We all use them all of the time.
I wonder if we really take the time to think about what we'll say before we say it.
Words are very important tools for many of us.
In my career as a marketing professional, I use words in press releases and in training others and in print ads and in radio and television ad scripting on an almost daily basis. During the time I spend as a minister, I use words to teach, to exhort, to comfort, and to guide. As a writer, I type lots of words (at least 500) each week for this column.
Words can be wonderful things. They can have great value. They have the ability to build up and to help, to show love and befriend. But they can also hurt, mislead, and tear down. They have the ability to undermine what is good and right. They have the ability to utterly destroy. They can cut deeper than a blade and last longer than a bruise.
I think about the many, many words thrown around and the insults hurled back and forth in the "comments" sections of various news outlet websites and wonder if the writers realize the responsibility that comes with publicly speaking one's mind. Free speech is a right guaranteed under the Constitution, but we ought to be speaking something that matters, don't you think?
At times I wonder how many words I've wasted in this space over the past 13 years.
I think of the opportunities I've had to say something worthwhile, something meaningful, something helpful, something that might have brought a smile to someone's face or eased the burden of their day. Have I accomplished that even a fraction of the time?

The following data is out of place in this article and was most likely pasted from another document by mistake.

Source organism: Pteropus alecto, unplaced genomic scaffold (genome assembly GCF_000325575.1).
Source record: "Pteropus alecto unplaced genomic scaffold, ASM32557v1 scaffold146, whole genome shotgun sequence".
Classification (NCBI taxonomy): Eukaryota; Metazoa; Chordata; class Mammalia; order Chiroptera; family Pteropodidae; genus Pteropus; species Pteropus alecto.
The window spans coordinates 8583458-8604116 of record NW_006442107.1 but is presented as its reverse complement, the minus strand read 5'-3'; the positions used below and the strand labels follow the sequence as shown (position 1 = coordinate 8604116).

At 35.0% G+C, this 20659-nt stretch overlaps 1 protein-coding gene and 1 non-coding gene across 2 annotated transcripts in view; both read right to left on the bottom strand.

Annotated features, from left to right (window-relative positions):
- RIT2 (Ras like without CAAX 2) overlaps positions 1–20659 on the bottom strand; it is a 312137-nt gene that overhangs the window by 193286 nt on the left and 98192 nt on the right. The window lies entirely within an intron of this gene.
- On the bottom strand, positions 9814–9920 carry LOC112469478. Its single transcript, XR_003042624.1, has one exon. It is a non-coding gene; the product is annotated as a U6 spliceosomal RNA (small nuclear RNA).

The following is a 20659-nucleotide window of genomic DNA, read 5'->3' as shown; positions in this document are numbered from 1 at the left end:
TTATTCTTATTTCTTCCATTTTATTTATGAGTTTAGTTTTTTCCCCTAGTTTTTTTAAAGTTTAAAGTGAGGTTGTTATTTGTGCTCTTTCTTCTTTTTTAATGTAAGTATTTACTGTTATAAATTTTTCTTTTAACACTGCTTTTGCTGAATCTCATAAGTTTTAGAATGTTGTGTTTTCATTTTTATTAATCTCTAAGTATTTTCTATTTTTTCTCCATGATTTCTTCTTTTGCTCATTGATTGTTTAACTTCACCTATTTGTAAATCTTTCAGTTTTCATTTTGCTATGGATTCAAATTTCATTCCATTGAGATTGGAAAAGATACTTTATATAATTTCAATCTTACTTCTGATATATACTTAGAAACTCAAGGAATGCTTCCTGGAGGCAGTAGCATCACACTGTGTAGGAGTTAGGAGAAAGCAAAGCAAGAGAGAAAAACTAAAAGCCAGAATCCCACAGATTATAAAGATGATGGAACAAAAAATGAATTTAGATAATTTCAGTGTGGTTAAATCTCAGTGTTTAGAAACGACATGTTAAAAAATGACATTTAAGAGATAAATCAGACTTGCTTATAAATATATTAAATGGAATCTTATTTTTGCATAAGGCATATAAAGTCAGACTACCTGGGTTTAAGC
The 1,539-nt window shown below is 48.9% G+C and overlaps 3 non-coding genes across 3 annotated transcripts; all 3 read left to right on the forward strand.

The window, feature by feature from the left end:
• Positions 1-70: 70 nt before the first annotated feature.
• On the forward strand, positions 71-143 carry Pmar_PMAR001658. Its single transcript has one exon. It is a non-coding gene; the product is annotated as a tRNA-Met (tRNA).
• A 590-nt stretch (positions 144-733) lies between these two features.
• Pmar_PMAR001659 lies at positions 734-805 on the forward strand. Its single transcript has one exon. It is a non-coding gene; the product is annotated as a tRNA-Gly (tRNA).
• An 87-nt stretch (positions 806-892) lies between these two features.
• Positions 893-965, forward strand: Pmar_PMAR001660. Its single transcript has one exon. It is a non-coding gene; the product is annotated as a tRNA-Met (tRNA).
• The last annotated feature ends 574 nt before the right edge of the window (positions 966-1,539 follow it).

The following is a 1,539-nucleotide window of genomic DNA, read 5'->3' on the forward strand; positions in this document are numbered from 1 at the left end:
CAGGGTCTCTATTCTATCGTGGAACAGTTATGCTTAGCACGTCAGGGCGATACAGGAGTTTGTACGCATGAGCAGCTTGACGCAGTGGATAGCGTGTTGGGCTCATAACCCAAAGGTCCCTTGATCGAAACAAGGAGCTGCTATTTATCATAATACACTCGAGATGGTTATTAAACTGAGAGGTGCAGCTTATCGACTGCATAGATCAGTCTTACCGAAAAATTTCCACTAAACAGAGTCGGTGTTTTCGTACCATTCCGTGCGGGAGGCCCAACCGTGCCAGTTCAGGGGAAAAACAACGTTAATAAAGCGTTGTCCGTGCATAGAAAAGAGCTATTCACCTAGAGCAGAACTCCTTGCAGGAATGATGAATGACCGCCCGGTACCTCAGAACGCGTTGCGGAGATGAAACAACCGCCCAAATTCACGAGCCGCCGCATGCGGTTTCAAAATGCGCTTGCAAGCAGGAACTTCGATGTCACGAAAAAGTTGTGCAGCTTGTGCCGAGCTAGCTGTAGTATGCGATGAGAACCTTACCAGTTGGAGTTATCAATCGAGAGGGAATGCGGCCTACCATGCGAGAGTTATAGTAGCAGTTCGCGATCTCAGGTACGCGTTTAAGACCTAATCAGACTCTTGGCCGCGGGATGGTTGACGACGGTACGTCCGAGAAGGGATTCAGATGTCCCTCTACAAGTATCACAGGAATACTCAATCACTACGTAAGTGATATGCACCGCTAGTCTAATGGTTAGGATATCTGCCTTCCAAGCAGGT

I don't know.
I think about the times I've rambled on about things that may have seemed important at the time but ended up in the "so what?" pile on someone's floor, about how a certain subject might appeal to some but not to others, about how my distaste for this or that may enter into what I say on this page, about the responsibility I feel to hold high the banner of truth. Have I obtained that goal?
I just don't know.
I wonder how many words have gone unheard or unheeded from the pulpits where I've stood teaching or preaching. I wonder how many of my own thoughts entered into the words I've spoken on behalf of the God of the Universe. I wonder if, at times, my words may have gotten in the way of His words.
Michael Card wrote:
You and me we use,
so many clumsy words.
The noise of what we often say
is not worth being heard.
And that speaks volumes.